Whose Breath has ruffl’d all the Wat’ry Plain, Retire, and let
Britannia Rise In Triumph o’er the Main.
Serene and Calm, and void of fear,
The Queen of Islands must appear.

Aeolus descends, and the Winds fly off. The Scene opens, and discovers a calm Sea, to the end of the House. An Island arises, to a soft Tune; Britannia seated in the Island, with Fishermen at her Feet, etc.


The Tune changes, the Fishermen come ashore, and dance a while, after which, Pan and a Nereid come on the Stage, and sing.


Round thy coasts, fair Nymphs of Britain
For thy guard our Waters flow:
Proteus all his Herd admitting,
On thy Greens to Graze below.
Foreign Lands thy Fishes Tasting;
Learn from thee Luxurious Feasting.

For folded Flocks, or Fruitful Plains,
The Shepherds and the Farmers’ Gains,
Fair Britain all the World outvies;
And Pan, as in Arcadia Reigns,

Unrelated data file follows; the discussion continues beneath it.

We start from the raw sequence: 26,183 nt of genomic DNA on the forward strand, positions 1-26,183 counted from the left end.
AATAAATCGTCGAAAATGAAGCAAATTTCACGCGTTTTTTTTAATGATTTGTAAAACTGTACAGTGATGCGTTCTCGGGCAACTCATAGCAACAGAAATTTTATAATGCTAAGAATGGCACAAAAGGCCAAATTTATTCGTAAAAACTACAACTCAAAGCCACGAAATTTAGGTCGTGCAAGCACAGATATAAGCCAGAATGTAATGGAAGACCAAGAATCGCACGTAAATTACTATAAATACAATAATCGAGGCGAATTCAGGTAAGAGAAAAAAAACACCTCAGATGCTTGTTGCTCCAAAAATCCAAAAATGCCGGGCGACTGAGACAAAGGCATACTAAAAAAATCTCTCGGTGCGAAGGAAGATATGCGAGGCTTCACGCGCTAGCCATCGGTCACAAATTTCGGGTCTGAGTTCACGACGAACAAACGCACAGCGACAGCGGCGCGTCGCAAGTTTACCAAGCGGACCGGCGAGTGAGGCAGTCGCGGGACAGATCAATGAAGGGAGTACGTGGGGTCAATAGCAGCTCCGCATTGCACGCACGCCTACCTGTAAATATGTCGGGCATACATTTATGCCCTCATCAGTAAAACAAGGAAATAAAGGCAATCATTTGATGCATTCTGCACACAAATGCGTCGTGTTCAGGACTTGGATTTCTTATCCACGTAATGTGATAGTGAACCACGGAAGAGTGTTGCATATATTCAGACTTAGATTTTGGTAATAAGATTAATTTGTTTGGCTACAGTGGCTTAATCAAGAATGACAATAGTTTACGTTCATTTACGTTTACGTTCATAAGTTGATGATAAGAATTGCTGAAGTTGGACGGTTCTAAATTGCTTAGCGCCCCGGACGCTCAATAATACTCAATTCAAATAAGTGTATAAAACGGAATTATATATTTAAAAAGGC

Where Pleasure mix’d with Profit lies.
Tho’ Jason’s Fleece was fam’d of old,
The British wool is growing Gold;
No, no, no Mines can more of Wealth supply,
It keeps the Peasants from the Cold,
And takes for Kings the Tyrian dye.

Enter Comus with Peasants.

Your Hay it is Mow’d and your Corn is Reap’d;
Your Barns will be full, and your Hovels heap’d:
Come, Boys, come, come, Boys, come,
And merrily Roar out our Harvest Home.
Harvest Home, Harvest Home,
And merrily Roar out our Harvest Home.
We’ve cheated the Parson, we’ll cheat him agen,
For why should a Blockhead have One in Ten?
One in Ten, One in Ten,
For why should a Blockhead have One in Ten?
One in Ten, One in Ten,
For why should a Blockhead have One in Ten?
For Prating so long like a Book-learn’d Sot,
Till Pudding and Dumplin are burnt to Pot;
Burn to Pot, Burn to Pot,
Till Pudding and Dumplin are burnt to Pot.
Burnt to Pot, burnt to Pot,
Till Pudding and Dumplin are burnt to pot.
We’ll toss off our Ale till we cannot stand,
And Heigh for the Honour of Old England,
Old England, Old England,
And Heigh for the Honour of Old England,
Old England, Old England,
And Heigh for the Honour of Old England.

Fairest Isle, all Isles Excelling,
Seat of Pleasures, and of Loves;